Master data management can be difficult to deliver. Successful implementations avoid these mistakes

Mistake 1. Overanalyzing the Requirements

Successful MDM implementations provide value by helping identify opportunities or addressing challenges. There is evidence that MDM implementations have always delivered much more value than expected once the business analysis and requirements are done responsibly by a requirements analyst. As MDM implementations take on more of a business initiative role rather than a technical one, there is a high probablity that the requirements-gathering activities reach the overanalysis or process-perfection mode. This situation should be well identified and addressed by a requirements analyst. One way of achieving this is to present the findings from the requirements-gathering workshops to senior executives to ensure that common understanding is maintained. Also, this will help reach a common consensus about an overall roadmap and establish next-step priorities based on business value and feasibility.

Successful MDM implementations have a niche role even today, though there is a strong wave of companies are getting serious about its adoption. However, there are few best practices and end-to-end success stories being circulated. People are still skeptical about MDM’s returns. This should explain why the requirements-gathering initiative for MDM needs careful handling.

While owners and stakeholders have every right to seek perfection in their projects, the downside is that it is not a realistic or practical approach for accomplishing "successful" projects. Owners and stakeholders need to understand the ramifications of their decisions when they do so.

Mistake 2. Starting the Project Without the Big Picture in Mind

Starting MDM projects and initiatives without the big picture in mind might lead to unsatisfied stakeholders, an inefficiently built system and of the large amount of rework required to make it efficient.

The best way to approach the MDM implementation would be to do it phase by phase. Once the big picture is visualized and agreed upon at the enterprise level, different phases and its goals can be easily defined and achieved. Ideally: Phase one can bring key selected interfaces and or applications into the MDM data store. It could also address propagation of this master data between legacy applications, ERP and/or business partner systems. Phase two might extend the scope of phase one by increasing the number of target systems and master data applications.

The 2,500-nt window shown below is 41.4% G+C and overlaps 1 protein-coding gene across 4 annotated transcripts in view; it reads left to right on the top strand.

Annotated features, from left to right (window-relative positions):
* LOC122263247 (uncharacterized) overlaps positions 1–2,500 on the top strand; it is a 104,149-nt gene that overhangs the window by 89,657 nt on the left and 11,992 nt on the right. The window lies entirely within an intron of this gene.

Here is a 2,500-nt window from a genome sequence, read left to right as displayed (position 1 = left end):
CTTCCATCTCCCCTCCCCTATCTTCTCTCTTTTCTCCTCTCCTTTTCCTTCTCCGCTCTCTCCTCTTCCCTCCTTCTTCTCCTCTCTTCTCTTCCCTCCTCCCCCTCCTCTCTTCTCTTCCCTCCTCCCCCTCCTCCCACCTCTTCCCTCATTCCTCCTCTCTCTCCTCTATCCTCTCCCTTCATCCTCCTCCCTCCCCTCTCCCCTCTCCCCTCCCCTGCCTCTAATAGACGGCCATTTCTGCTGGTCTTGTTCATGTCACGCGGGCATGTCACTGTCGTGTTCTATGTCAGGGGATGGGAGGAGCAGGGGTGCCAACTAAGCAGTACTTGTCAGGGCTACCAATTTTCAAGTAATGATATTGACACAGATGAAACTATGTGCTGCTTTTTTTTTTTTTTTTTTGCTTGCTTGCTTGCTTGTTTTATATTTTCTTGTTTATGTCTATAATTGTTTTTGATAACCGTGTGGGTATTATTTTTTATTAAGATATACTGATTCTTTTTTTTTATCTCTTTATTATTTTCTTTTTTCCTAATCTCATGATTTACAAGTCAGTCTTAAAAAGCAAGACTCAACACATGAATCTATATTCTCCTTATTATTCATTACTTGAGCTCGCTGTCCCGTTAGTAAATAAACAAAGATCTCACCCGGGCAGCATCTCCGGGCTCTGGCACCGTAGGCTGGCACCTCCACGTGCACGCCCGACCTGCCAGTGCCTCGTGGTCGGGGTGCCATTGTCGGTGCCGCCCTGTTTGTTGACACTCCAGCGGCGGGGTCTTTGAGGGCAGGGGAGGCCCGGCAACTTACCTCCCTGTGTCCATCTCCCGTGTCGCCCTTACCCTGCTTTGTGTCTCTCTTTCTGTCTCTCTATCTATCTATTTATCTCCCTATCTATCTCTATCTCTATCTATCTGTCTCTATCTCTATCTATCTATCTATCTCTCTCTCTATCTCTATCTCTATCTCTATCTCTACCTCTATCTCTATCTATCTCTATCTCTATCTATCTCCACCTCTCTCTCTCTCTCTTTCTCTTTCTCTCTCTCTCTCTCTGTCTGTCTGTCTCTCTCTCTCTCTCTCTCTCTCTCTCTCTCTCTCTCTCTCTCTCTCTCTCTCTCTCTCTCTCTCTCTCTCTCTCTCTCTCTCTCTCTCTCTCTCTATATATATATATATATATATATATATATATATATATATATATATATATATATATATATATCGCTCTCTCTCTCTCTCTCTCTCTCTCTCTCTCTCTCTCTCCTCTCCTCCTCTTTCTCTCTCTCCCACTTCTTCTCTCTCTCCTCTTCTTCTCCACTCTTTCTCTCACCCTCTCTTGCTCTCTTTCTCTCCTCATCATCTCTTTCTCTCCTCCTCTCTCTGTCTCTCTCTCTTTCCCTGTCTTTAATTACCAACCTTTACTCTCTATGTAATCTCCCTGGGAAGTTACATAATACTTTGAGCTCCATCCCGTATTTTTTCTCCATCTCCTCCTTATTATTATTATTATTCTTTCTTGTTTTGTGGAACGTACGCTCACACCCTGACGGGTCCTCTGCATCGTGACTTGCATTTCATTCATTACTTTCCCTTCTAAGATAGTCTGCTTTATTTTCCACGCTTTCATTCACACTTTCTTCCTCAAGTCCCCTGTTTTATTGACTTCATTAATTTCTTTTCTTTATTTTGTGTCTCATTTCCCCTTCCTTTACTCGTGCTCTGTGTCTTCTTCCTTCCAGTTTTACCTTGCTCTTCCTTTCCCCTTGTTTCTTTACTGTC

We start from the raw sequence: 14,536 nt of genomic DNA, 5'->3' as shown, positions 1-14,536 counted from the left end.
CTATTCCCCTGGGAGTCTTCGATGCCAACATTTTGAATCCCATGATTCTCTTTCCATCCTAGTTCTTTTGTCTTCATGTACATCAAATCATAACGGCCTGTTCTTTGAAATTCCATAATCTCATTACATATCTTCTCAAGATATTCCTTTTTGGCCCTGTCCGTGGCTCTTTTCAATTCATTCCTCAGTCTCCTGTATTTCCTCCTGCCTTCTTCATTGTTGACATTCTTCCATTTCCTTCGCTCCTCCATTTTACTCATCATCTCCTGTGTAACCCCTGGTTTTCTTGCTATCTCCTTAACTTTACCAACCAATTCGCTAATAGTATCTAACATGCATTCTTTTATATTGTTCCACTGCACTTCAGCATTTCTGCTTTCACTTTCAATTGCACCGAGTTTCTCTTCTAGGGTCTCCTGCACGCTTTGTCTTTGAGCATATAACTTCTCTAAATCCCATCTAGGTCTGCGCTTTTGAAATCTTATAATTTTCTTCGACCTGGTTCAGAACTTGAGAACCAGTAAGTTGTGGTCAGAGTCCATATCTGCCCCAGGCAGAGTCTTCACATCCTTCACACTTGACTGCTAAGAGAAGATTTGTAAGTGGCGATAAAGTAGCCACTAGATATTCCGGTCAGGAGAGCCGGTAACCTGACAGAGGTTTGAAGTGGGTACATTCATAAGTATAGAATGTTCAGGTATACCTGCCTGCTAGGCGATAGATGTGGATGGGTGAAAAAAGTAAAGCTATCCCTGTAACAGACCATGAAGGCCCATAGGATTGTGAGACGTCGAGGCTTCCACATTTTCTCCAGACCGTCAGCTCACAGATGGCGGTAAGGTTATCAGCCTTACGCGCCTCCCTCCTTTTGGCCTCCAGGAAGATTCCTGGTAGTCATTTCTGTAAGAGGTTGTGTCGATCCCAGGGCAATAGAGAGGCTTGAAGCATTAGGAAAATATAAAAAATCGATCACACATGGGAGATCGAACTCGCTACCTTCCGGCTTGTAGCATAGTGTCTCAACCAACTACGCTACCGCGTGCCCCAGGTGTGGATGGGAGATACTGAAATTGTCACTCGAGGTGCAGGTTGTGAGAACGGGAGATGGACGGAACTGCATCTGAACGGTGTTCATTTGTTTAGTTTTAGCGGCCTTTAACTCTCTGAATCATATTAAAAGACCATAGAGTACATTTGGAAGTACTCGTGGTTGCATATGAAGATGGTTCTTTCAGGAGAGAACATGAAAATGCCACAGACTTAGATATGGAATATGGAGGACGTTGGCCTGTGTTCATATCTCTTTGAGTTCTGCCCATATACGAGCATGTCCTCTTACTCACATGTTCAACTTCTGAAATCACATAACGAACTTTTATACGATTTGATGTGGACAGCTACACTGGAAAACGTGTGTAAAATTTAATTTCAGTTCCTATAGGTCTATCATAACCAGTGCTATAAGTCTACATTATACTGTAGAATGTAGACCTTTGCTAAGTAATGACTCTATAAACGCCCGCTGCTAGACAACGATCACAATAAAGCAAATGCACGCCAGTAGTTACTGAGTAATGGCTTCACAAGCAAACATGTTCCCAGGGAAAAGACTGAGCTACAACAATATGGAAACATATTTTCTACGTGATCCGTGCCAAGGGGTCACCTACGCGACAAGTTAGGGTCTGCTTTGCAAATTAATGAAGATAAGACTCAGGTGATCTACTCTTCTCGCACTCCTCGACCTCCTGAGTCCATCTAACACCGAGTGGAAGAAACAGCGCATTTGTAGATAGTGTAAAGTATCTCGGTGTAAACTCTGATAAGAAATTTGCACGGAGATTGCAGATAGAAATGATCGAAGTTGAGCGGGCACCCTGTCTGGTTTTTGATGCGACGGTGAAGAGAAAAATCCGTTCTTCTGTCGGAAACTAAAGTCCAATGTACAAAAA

Once the success and utility of the phase one and two are clearly visible and measurable, the third phase could add more supplier systems, adding and deploying people as well. This would take shape as the true enterprise master data store.

Mistake 3. Ignoring the MDM Data Modeling Approach to Be Object-Oriented

Choosing the right data modeling approach for the MDM is a very important design decision. The basic data modeling question is  “How flat or how hierarchical should the model be?” Based on the answer, which should be obtained from business, various modeling options can be explored. For instance, the model may be relational if the focus is on nonanalytic data. The model could be multidimensional if the focus is on analytic data. The model might be hierarchical for financial data or entities, which require rollups and aggregations, and the model could be flat if it’s more for operational data to get lists. The style of modeling should be selected based on the business driver.